It seems doubtful that City are prepared to turn the clock back.

Another search for a manager begins

Mark Lawn and Julian Rhodes will be used to looking for a new manager and – after three appointments two of which lasted less than a year and a bit – they show no signs of having a grasp of the right criteria to make those appointments.

When Stuart McCall “resigned” from the club the question we asked was what the plan was for the recruitment of his replacement was. A lot of these questions have been answered with the move to new facilities at Woodhouse Grove and the appointment of Archie Christie as Chief Scout and Director of Football Development.

There is a plan at the club which Christie was brought in to implement to develop players for the first team – and to provide more players for the manager with a more extensive scouting network – which aims to take some of the onus of recruitment from the manager and have a retention of knowledge beyond the man in the dug out. Unlike the situation where Peter Taylor left and his backroom staff were sent away with him Jackson having left yesterday the players have familiar faces around them.

It is this type of system which saw an end to Kevin Keegan’s second spell at Newcastle United and – in a way – Alan Curbishley at West Ham but is increasingly common in football. Indeed on Jackson’s last day at Valley Parade Michael Flynn told Radio Leeds that Colin Cooper took the players through their paces while the manager spent the morning on the phone to football managers trying to find a striker on loan. The team and manager lunched and went over the plan for the Barnet game, then resigned.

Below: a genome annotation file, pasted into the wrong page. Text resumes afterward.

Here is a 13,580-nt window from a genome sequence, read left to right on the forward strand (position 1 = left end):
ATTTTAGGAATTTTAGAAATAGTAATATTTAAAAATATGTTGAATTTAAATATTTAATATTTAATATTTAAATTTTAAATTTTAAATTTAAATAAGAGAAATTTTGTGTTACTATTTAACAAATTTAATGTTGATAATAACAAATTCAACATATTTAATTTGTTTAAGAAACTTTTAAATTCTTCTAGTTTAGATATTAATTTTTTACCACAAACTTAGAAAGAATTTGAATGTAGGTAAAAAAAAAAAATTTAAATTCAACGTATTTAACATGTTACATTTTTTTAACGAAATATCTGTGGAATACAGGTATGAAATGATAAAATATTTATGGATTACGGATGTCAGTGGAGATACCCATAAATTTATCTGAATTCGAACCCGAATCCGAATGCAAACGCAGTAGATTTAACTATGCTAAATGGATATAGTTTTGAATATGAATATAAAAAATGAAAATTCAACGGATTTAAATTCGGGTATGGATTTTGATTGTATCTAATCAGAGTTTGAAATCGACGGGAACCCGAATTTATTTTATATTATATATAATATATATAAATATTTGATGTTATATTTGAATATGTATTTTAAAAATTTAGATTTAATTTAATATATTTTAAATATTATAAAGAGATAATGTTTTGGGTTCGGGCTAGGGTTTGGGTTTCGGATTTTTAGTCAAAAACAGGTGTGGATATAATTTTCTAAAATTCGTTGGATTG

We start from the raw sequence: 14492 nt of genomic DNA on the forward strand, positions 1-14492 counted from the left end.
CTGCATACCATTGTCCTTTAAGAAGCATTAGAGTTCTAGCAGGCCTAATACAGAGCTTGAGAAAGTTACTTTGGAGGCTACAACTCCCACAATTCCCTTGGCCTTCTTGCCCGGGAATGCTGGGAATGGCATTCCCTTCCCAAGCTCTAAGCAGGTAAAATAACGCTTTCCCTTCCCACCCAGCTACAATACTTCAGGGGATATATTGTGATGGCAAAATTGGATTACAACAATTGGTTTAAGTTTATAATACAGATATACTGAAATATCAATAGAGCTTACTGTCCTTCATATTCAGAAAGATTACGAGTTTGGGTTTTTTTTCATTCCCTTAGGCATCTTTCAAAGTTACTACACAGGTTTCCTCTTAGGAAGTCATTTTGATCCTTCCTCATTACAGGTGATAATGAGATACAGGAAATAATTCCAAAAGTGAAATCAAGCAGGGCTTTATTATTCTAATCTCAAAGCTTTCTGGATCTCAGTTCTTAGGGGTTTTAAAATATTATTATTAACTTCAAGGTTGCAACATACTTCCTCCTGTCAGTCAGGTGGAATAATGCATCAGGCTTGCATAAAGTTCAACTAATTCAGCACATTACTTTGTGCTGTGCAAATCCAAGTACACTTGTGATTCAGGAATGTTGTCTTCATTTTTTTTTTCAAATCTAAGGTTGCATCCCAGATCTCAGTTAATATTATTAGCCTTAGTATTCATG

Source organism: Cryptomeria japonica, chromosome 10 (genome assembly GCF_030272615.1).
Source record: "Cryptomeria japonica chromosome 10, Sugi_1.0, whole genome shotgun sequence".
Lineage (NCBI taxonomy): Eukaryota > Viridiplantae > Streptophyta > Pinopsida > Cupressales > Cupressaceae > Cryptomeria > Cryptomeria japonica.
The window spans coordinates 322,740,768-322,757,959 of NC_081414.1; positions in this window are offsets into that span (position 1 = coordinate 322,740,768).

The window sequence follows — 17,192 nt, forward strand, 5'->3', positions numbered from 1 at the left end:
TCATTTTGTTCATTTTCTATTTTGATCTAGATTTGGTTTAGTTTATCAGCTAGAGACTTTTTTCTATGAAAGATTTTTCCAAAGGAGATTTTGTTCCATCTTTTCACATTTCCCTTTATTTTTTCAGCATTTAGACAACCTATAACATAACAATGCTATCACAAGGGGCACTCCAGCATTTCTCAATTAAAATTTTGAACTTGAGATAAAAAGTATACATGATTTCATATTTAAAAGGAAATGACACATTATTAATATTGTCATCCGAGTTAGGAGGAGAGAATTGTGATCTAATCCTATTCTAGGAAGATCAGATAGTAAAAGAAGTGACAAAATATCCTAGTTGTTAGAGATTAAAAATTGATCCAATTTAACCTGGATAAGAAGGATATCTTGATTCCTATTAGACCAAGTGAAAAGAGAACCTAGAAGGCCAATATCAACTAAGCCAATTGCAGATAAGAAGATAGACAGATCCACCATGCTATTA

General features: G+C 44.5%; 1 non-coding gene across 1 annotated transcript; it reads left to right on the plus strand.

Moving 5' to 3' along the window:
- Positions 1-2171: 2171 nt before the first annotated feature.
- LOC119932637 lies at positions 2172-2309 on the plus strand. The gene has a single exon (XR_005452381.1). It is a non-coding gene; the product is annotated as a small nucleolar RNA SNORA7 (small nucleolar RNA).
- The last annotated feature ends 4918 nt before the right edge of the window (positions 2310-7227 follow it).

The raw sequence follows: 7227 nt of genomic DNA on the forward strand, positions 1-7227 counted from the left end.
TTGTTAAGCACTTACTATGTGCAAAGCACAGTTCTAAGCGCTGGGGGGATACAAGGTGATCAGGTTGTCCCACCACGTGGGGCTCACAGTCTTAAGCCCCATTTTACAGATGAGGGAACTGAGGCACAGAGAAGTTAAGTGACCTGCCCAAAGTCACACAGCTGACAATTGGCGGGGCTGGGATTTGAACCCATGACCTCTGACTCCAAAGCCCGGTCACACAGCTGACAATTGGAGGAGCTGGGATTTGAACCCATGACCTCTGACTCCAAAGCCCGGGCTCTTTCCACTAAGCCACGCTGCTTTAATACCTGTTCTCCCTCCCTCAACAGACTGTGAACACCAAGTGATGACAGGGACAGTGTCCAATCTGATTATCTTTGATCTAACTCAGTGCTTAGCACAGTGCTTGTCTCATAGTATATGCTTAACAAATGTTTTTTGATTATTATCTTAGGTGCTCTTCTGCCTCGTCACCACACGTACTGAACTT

(It should be noted, and as an aside, that Keegan’s contracted stated that he would have the final say over players brought into the club and when the club’s Director of Football Recruitment Dennis Wise signed Xisco – the issue which Keegan resigned over – Newcastle United were in breach of that contract and while Keegan resigned he later successfully sued the club for constructive dismissal. One wonders what the detail of Jackson’s contract was.)

The manager’s remit is the first team and the requirement is not for an holistic club builder but rather for a game winner, and someone who with coaching and deployment can edge a performance an inch or two better. There is a list of managers who were considered to replace Stuart McCall (now Motherwell): Peter Taylor (now Bahrain), Steve Cotterill (now Portsmouth), Russell Slade (now Leyton Orient), Peter Jackson, Lawrie Sanchez (now Barnet), Jim Magilton (now caretaker assistant manager Shamrock Rovers), Dean Windass (working for BSKYB), John Coleman (still Accrington), Iain Dowie (no club), Martin Allen (now Notts County) and Wayne Jacobs. Six months ago John Hughes (no club) declared an interest in joining City and John Still (still Dagenham) interviewed for the position.

How many of these fulfil the remit which Jackson was being asked to work within? Certainly John Still – the victorious Dagenham manager of last week – would do having worked with Christie before but one has to wonder how much of an appreciation of what skills the next manager needs to have, and how those skills are distinct from those which were required when looking for McCall or Taylor.

Having appointed a big personality in Jackson – and perhaps had personality clashes – Lawn and Rhodes may be tempted to opt to bring in a younger manager who is more malleable, less set in his ways of how to run a club, and able to work within the current structure. They would do well to avoid “Yes” men.